(1) Title IV of the Clean Air Act Amendments of 1990, Pub. L. 101-549, 104 Stat. 2399, 2584 (42 U.S.C. 7407 and 42 U.S.C. 7651), provides for the issuance of allowances as a means to limit the emissions of certain airborne pollutants by various entities, including utilities. Utilities owning allowances, other than those acquired for speculative purposes, shall account for such allowances at cost in Account 158.1, Allowance Inventory, or Account 158.2, Allowances Withheld, as appropriate. Allowances acquired for speculative purposes and identified as such in contemporaneous records at the time of purchase shall be accounted for in Account 124, Other Investments.
(2) When purchased, allowances become eligible for use in different years, and the allocation of the purchase cost cannot be determined by fair value, the purchase cost allocated to allowances of each vintage shall be determined through use of a present-value based measurement. The interest rate used in the present-value measurement shall be the utility's incremental borrowing rate, in the month in which the allowances are acquired, for a loan with a term similar to the period that it will hold the allowances and in an amount equal to the purchase price.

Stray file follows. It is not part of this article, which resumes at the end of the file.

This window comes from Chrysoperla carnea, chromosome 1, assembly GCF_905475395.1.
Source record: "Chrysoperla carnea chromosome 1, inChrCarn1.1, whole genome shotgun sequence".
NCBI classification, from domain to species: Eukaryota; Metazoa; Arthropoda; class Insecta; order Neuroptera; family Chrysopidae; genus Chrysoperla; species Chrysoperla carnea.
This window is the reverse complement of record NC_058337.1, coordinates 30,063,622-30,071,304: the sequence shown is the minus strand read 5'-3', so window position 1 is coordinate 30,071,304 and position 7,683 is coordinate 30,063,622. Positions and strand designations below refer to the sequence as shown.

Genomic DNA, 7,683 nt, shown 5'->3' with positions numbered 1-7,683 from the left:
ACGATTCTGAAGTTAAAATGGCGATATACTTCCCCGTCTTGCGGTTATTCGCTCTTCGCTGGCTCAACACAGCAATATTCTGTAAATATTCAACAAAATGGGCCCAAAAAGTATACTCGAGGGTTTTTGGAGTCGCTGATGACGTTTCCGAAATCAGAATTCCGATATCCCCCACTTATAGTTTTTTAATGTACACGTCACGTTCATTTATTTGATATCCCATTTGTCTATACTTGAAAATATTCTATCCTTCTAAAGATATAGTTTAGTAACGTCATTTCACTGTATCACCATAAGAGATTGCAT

(3) The underlying records supporting Account 158.1 and Account 158.2 shall be maintained in sufficient detail so as to provide the number of allowances and the related cost by vintage year.
(4) Issuances from inventory included in Account 158.1 and Account 158.2 shall be accounted for on a vintage basis using a monthly weighted-average method of cost determination. The cost of eligible allowances not used in the current year shall be transferred to the vintage for the immediately following year.
(5) Account 158.1 shall be credited and Account 509, Allowances, debited so that the cost of the allowances to be remitted for the year is charged to expense monthly based on each month's emissions. This may, in certain circumstances, require allocation of the cost of an allowance between months on a fractional basis.